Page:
His year, Google is returning its focus to the midrange. The brand new Nest Audio sits between the Nest Mini and Home Max in price, size, and output. At $99.99, it’s less expensive than the first Google Home was in 2016, but it’s not exactly the impulse purchase the Nest Mini can be.

Despite this lower price, the Nest Audio is an improvement

within the Google Home in nearly every way. It’s bigger but simple to fit into many different areas in your property. It is quicker to react to voice commands, and above all, it sounds a lot better than the Google Home actually could.

However, in recent years since the Google Home, Amazon has released multiple generations of new Echo models and leap-frogged the Home in audio quality, design, and features. In the same way, Sonos is now from the wise speaker game, bringing its rock-solid wireless streaming and class-leading sound quality into the table. Even Ikea is creating connected speakers today, combining Sonos’ tech with its design sensibilities and aggressive pricing.

With the Nest Audio, Google has gone for a simple, soft layout that doesn’t call much attention to itself. It’s a more traditional approach compared to the organization took a few decades ago, along with the Nest Audio appears more like a speaker compared to the Google Home’s air freshener aesthetic ever did.

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However, the Nest Audio’s shape is hard to describe without accidentally sounding pejorative. It’s a vaguely upright rectangle with soft corners and curved sides. The thing I can liken it to most is that a loaf of ciabatta bread standing on its ending, but that makes it seem uglier than it really is in person. It is mostly a nice, inoffensive layout that will fit in most rooms easily, and Google is selling it in five distinct colors to best fit your own personal décor.

The inner housing consists of partly recycled aluminum and magnesium, but that is wrapped with a recycled plastic mesh fabric material that greatly softens the overall look of the speaker. When Google first debuted this fabric on the Home Mini speaker a few decades ago, there was considerable hand-wringing over how durable it would be — would it collect an inordinate quantity of dust? Would a cat see it as a perfect scratching post? In the years since it appears those concerns were largely unfounded; the cloth does not seem to get overly disgusting or gross, in spite of regular use.

Aluminum and magnesium are not common speaker materials at the price point, and Google informs me they were selected due to their sustainability and sturdiness to take care of the power pushing to the drivers. They also act as thermal dissipators to help keep the internal components cool. Needless to say, I have not seen any buzz or rattling while testing the Nest Audio, even at full volume. It’s a compact, hardy little thing that weighs more than you expect.

They function well, but I really do wish they had been more accessible — you are going to get to reveal someone new how to use them because they would not understand they exist only by taking a look at the speaker.

Underneath the middle front of the fabric cover are four LED lights to indicate quantity levels when the speaker is still listening, and if its pellets are muted.

Perhaps the most significant thing about the Nest Audio’s layout compared to its predecessor is that it is currently a conventional, directional speaker instead of a cylinder that aims to throw audio in all directions. In the previous four decades, Google has learned that people are not likely to place a smart speaker in the middle of their room, therefore 360-degree sound isn’t vital. It’s likely to go on a shelf, a ring, in a corner, or even some other area where it” points” the noise in a specific direction. It appears that Amazon has made a similar observation: its forthcoming fourth-generation Echo features a more vertical design as well.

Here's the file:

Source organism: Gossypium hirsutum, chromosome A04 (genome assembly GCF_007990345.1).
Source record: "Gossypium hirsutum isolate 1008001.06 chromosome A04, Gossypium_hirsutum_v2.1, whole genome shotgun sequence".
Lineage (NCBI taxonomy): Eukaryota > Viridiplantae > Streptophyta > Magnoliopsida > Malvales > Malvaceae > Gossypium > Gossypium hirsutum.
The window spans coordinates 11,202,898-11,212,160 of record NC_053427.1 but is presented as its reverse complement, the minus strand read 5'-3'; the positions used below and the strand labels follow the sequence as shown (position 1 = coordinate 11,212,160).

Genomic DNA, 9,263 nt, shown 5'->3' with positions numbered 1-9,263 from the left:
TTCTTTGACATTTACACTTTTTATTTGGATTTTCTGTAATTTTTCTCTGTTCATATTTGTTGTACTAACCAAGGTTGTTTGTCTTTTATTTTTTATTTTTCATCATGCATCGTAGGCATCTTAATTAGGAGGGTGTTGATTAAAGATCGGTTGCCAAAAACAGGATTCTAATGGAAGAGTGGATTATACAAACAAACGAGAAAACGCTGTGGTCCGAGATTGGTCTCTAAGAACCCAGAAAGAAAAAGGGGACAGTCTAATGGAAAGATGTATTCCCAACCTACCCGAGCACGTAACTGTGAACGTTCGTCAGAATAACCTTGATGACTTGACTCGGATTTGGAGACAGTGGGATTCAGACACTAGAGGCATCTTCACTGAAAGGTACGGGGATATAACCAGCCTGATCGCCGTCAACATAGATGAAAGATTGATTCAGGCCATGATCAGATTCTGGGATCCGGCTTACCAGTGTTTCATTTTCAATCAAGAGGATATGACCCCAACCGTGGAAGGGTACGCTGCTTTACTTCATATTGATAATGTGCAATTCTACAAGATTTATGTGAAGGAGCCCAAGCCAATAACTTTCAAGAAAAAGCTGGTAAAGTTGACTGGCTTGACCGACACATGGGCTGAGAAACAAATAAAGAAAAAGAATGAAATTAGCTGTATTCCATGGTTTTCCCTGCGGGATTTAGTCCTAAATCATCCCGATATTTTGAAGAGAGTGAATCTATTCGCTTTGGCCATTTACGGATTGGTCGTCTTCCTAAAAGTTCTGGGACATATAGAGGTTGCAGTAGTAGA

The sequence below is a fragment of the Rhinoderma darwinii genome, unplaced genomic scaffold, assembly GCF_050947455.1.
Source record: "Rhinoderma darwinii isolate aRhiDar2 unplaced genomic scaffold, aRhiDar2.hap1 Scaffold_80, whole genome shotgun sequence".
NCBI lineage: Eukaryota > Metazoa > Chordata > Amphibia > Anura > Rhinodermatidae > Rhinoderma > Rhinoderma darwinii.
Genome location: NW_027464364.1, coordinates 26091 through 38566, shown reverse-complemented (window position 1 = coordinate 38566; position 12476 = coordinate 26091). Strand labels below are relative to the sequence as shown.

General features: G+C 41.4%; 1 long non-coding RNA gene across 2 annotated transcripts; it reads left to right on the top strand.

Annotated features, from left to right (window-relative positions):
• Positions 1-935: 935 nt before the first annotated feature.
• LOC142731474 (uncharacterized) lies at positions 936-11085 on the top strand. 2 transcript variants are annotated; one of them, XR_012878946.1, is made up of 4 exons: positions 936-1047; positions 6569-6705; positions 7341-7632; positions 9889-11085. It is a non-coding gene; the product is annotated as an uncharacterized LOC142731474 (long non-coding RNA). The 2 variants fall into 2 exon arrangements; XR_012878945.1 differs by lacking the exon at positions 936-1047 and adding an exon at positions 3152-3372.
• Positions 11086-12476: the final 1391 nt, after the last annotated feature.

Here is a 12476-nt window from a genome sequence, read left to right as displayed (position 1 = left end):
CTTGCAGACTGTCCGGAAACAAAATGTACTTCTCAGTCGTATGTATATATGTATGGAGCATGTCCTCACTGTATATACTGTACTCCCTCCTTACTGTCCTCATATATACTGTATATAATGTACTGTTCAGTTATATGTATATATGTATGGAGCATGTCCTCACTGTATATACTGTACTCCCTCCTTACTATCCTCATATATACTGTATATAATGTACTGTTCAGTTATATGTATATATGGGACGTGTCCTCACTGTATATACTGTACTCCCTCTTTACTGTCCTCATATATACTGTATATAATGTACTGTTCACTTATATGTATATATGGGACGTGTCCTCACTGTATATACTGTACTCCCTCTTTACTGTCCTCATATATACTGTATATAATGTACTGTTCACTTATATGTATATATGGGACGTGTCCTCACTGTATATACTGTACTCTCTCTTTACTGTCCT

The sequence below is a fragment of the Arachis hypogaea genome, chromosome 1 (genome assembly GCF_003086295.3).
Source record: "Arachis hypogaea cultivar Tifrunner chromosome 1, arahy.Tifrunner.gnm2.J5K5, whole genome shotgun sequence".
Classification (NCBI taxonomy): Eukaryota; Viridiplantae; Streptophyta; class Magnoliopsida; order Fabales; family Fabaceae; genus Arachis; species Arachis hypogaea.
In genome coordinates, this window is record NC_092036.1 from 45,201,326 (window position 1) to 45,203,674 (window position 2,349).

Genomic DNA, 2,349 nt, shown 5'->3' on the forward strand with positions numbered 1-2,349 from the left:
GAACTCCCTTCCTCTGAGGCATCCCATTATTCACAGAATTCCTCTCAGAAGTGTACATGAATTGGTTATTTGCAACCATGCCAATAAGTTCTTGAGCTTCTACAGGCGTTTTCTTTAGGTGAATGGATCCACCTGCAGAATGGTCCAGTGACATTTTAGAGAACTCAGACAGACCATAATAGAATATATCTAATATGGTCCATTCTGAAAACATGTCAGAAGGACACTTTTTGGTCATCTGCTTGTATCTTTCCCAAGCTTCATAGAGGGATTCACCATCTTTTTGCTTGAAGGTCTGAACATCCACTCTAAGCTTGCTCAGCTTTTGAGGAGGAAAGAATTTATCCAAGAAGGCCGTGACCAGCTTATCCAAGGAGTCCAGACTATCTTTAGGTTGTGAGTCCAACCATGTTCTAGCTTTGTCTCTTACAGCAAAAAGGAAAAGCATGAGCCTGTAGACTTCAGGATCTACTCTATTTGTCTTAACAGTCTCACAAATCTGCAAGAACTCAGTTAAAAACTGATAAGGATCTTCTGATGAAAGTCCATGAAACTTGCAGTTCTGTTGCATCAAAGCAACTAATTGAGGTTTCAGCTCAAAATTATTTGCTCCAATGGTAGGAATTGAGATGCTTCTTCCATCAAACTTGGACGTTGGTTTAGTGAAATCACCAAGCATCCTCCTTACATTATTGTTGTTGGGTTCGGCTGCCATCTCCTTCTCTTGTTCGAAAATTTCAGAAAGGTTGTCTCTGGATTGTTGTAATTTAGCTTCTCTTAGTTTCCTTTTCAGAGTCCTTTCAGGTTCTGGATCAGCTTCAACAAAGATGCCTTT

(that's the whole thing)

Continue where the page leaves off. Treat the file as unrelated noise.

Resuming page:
The layout is important, but if it has to do with a speaker, audio quality matters more.

The Nest Audio has a 75mm (three-inch) woofer and a 19mm (0.75-inch) tweeter, which is significantly more compared to a lone 50mm (two-inch) driver to the initial Home. These combine to present a lot thinner, clearer sound that’s more pleasant to listen to at higher volumes. Interestingly, the first Home can get about as loudly as the Nest Audio, but the Nest Audio sounds better in any given quantity.

The dual-driver system allows vocals and greater pitches to glow through on bass-heavier tracks in a way the elderly speaker could not handle. Moreover, the Nest Audio sounds good at lower amounts, which can be fine when I just need some background music while I’m working or during dinner.

In my home office, the loudest the Nest Audio seemed comfy at was around 80% — 100 percent quantity was overly harsh in this space. You are able to go that loud in larger rooms where you are not as close to the speaker without needing to worry about distortion, though. Evidently, the Nest Audio is more rapid and sounds better than the Nest Mini and is the better choice for listening to audio.

In comparison to last year’s Amazon Echo, the Nest Audio can be clearer and less muddy, with more bass and fullness to the sound. But the Audio’s compact size has limitations: there is plenty of basses, but it’s the type of bass you hear over texture, and it lacks the thump of a larger speaker. Additionally, it can’t fit the output or existence of this Sonos One, which is about the same elevation as the Audio but is twice as deep. The Sonos is also twice as expensive, however, in order to get better sound than the Audio, you’re likely to have to start your wallet longer. (If you are eager to skip voice controls and an integrated digital assistant, the Sonos One SL is $179.)

The Nest Audio is an easy recommendation to get a Google Assistant intelligent speaker, then. It’s pleasurable to hear, easy to fit into a variety of areas in a home, and maybe extended with stereo pairing or multiroom configurations with other Nest speakers and smart displays.

You can certainly pay more for better audio quality, and there are limitations to what the Nest Audio can perform in terms of volume and presence. I’d also love to find out more reliability when playing audio through voice controls. But the Nest Audio hits that sweet spot of an accessible price with great sound quality, enough quantity for most, and few overall complaints. If you’re embedded at the Assistant ecosystem, then it is the speaker to get this year